• The Trump administration is not stoking the instability ObamaCare is creating in the Exchanges. Democrats claim that by not ending the uncertainty surrounding cost-sharing subsidies to insurers, and by not investing in enrollment activities as much as the Obama administration did, it is in fact the Trump administration that is creating or exacerbating that instability. That is false. As noted above, it is ObamaCare’s community-rating price controls that are creating this instability, not the Trump administration’s actions. The administration is not even adding to the instability. To do so, it would have to make ObamaCare’s community-rating price controls even more binding, which would exacerbate adverse selection. The worst you can say about those actions is that the Trump administration is failing to mitigate the instability ObamaCare creates, which brings us to our next point. 
  • The Trump administration does not have a duty to reduce the instability ObamaCare creates, or to reduce the uncertainty ObamaCare creates, or to make ObamaCare “work.” The Trump administration’s only duty is to execute the law faithfully. So long as it does, it has the prerogative to pursue its political goals however it wants. I’m not aware of anyone accusing the Trump administration of not following the law in its handling of ObamaCare.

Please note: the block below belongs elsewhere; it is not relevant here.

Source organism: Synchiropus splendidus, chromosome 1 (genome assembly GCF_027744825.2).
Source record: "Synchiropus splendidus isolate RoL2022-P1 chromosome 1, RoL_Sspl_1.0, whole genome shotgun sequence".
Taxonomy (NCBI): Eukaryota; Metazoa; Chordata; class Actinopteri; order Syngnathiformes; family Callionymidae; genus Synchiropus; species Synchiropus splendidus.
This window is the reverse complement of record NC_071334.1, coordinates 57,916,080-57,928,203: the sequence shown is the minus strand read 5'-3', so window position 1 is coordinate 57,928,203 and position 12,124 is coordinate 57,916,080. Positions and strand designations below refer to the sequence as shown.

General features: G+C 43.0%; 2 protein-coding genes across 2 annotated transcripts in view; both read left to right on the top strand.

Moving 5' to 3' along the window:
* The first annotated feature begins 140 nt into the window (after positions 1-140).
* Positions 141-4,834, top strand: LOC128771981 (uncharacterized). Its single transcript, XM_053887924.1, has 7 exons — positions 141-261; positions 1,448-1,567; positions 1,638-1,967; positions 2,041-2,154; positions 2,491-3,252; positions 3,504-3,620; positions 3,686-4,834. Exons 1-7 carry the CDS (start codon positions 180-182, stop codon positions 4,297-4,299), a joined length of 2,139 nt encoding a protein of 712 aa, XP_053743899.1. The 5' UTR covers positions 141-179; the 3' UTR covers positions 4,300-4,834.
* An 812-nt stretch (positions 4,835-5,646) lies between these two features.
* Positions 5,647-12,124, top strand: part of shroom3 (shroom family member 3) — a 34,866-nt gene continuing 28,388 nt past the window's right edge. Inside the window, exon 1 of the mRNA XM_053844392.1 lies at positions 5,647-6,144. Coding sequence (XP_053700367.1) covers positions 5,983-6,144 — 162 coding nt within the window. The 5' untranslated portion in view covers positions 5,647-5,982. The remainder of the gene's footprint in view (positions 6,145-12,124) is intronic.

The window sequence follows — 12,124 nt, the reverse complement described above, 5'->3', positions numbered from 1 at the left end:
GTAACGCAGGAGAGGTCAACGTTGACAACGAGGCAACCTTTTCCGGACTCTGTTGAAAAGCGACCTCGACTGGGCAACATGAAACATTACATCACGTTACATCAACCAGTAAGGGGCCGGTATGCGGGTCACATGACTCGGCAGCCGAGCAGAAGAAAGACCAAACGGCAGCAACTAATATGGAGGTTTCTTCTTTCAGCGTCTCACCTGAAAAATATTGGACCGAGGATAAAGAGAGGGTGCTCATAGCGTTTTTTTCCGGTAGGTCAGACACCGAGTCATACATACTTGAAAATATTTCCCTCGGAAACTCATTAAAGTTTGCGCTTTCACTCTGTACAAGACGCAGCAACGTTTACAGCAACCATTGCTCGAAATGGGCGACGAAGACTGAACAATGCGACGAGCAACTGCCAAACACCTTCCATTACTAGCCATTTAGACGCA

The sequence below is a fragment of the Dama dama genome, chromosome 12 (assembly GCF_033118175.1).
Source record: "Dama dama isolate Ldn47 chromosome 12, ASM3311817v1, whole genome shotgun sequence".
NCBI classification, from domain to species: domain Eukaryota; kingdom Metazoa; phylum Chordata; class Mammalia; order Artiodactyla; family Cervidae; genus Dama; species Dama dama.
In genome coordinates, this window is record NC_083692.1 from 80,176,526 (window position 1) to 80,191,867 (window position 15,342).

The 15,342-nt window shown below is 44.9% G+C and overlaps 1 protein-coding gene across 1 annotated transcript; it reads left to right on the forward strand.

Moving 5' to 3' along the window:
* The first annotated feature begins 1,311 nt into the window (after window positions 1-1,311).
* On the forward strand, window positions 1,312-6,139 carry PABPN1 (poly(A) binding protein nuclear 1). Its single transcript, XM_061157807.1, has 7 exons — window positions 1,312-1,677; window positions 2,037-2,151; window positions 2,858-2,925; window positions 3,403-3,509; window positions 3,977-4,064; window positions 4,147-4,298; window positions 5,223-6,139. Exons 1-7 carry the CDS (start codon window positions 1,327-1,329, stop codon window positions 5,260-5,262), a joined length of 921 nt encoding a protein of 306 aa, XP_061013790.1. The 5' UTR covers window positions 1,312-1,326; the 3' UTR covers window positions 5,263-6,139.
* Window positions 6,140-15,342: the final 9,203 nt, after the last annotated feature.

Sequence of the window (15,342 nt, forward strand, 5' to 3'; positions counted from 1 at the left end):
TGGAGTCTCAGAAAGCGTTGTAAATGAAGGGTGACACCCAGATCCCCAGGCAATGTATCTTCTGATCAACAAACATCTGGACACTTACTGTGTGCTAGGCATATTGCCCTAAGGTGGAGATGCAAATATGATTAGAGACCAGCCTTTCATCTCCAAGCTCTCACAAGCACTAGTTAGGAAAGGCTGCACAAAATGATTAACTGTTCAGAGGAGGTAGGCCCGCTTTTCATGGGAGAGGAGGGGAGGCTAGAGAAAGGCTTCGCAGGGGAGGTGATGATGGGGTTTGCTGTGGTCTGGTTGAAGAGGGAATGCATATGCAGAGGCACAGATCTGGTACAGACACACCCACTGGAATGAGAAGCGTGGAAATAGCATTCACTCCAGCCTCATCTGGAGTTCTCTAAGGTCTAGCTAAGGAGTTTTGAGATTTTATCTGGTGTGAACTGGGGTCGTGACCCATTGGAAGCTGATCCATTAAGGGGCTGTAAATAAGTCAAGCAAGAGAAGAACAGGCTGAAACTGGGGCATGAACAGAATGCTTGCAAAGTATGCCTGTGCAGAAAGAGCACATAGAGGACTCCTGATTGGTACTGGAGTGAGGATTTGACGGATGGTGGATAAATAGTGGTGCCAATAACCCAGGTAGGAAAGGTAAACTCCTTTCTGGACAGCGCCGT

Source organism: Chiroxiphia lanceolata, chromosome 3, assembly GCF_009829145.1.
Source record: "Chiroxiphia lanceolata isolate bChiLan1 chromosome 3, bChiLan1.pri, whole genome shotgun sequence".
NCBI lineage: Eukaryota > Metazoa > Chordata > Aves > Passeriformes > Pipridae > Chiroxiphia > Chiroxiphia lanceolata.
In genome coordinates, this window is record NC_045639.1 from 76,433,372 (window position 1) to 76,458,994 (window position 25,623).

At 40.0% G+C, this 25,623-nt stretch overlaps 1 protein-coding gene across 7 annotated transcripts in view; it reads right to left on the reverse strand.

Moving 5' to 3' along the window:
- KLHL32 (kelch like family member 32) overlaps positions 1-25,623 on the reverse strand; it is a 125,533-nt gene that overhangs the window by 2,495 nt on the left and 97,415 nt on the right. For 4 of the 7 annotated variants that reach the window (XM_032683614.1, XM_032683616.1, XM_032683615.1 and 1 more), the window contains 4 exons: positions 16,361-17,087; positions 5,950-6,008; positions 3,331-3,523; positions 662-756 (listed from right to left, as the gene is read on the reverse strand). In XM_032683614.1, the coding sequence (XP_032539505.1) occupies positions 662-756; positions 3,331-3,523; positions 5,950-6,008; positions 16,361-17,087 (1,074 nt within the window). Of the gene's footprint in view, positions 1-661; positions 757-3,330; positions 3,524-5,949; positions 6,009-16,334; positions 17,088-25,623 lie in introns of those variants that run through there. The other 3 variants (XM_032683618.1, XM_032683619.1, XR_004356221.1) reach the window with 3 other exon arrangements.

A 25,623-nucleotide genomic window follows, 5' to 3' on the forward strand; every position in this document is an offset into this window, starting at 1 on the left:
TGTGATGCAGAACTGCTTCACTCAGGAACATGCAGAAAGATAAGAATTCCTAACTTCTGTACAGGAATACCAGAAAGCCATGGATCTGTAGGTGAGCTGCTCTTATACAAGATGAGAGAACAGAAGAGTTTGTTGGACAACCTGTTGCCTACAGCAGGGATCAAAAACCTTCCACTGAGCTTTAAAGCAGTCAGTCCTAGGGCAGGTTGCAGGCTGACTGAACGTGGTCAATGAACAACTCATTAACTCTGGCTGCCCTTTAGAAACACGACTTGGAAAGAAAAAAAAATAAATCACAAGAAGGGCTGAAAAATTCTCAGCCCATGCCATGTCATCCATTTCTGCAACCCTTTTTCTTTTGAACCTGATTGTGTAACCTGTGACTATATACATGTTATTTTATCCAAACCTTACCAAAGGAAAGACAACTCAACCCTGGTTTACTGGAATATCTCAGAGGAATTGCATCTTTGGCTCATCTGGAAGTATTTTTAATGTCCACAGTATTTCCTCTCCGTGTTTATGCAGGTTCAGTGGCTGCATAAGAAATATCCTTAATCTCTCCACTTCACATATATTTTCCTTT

• Reporters who say the Trump administration is causing or stoking instability in the Exchanges are simply regurgitating partisan talking points. Embedded in that claim is the normative, disputed, and ultimately false premise that the Trump administration somehow has an obligation not just to follow the law, but to make ObamaCare “work.” That is a pretty radical notion, because it implies ObamaCare opponents don’t have a right to use lawful means to press their views through the political process. 

Is The ACA Helping to Fuel the Opioid Overdose Rate?

Leaders at all levels of government and civil society are alarmed at the continued rise, year after year, in the death rate from opioid overdose. The latest numbers for 2015 report a record 33,000 deaths, the majority of which are now from heroin. Health insurers are not a disinterested party in this matter.